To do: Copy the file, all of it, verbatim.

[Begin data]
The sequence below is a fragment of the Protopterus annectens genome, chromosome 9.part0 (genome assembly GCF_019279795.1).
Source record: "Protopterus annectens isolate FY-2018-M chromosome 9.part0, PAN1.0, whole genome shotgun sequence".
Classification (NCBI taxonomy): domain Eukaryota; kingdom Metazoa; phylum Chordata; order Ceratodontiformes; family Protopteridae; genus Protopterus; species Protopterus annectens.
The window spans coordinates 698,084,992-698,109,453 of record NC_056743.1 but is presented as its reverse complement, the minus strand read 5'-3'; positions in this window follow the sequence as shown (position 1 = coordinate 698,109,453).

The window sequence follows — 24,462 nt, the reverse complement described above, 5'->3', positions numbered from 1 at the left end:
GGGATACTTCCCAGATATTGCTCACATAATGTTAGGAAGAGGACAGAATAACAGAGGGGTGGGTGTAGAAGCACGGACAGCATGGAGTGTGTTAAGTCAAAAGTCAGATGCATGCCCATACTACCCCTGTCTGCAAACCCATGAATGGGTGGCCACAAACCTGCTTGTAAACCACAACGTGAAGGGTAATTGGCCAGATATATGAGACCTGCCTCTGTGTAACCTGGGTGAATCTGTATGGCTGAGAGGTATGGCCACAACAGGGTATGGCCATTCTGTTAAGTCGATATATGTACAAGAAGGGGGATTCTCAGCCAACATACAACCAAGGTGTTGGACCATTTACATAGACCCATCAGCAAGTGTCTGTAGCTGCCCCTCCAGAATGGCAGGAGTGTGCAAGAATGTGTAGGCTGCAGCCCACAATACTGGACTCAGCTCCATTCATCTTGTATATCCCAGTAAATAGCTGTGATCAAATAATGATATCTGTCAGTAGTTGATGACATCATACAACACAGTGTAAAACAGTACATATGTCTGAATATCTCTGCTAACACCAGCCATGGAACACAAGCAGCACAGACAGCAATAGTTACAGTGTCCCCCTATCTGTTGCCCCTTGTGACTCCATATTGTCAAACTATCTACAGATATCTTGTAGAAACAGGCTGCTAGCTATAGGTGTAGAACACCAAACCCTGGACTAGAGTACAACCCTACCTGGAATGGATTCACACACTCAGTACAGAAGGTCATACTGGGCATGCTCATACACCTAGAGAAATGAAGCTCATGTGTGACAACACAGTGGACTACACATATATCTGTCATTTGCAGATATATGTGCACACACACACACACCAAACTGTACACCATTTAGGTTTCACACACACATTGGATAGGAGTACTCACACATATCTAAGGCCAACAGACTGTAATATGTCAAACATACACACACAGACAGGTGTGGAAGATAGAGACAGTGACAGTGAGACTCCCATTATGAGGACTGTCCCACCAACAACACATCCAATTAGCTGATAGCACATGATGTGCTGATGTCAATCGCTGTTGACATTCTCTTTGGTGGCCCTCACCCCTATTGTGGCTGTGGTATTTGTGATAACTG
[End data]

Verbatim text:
The sequence below is a fragment of the Protopterus annectens genome, chromosome 9.part0 (genome assembly GCF_019279795.1).
Source record: "Protopterus annectens isolate FY-2018-M chromosome 9.part0, PAN1.0, whole genome shotgun sequence".
Classification (NCBI taxonomy): domain Eukaryota; kingdom Metazoa; phylum Chordata; order Ceratodontiformes; family Protopteridae; genus Protopterus; species Protopterus annectens.
The window spans coordinates 698,084,992-698,109,453 of record NC_056743.1 but is presented as its reverse complement, the minus strand read 5'-3'; positions in this window follow the sequence as shown (position 1 = coordinate 698,109,453).

The window sequence follows — 24,462 nt, the reverse complement described above, 5'->3', positions numbered from 1 at the left end:
GGGATACTTCCCAGATATTGCTCACATAATGTTAGGAAGAGGACAGAATAACAGAGGGGTGGGTGTAGAAGCACGGACAGCATGGAGTGTGTTAAGTCAAAAGTCAGATGCATGCCCATACTACCCCTGTCTGCAAACCCATGAATGGGTGGCCACAAACCTGCTTGTAAACCACAACGTGAAGGGTAATTGGCCAGATATATGAGACCTGCCTCTGTGTAACCTGGGTGAATCTGTATGGCTGAGAGGTATGGCCACAACAGGGTATGGCCATTCTGTTAAGTCGATATATGTACAAGAAGGGGGATTCTCAGCCAACATACAACCAAGGTGTTGGACCATTTACATAGACCCATCAGCAAGTGTCTGTAGCTGCCCCTCCAGAATGGCAGGAGTGTGCAAGAATGTGTAGGCTGCAGCCCACAATACTGGACTCAGCTCCATTCATCTTGTATATCCCAGTAAATAGCTGTGATCAAATAATGATATCTGTCAGTAGTTGATGACATCATACAACACAGTGTAAAACAGTACATATGTCTGAATATCTCTGCTAACACCAGCCATGGAACACAAGCAGCACAGACAGCAATAGTTACAGTGTCCCCCTATCTGTTGCCCCTTGTGACTCCATATTGTCAAACTATCTACAGATATCTTGTAGAAACAGGCTGCTAGCTATAGGTGTAGAACACCAAACCCTGGACTAGAGTACAACCCTACCTGGAATGGATTCACACACTCAGTACAGAAGGTCATACTGGGCATGCTCATACACCTAGAGAAATGAAGCTCATGTGTGACAACACAGTGGACTACACATATATCTGTCATTTGCAGATATATGTGCACACACACACACACCAAACTGTACACCATTTAGGTTTCACACACACATTGGATAGGAGTACTCACACATATCTAAGGCCAACAGACTGTAATATGTCAAACATACACACACAGACAGGTGTGGAAGATAGAGACAGTGACAGTGAGACTCCCATTATGAGGACTGTCCCACCAACAACACATCCAATTAGCTGATAGCACATGATGTGCTGATGTCAATCGCTGTTGACATTCTCTTTGGTGGCCCTCACCCCTATTGTGGCTGTGGTATTTGTGATAACTG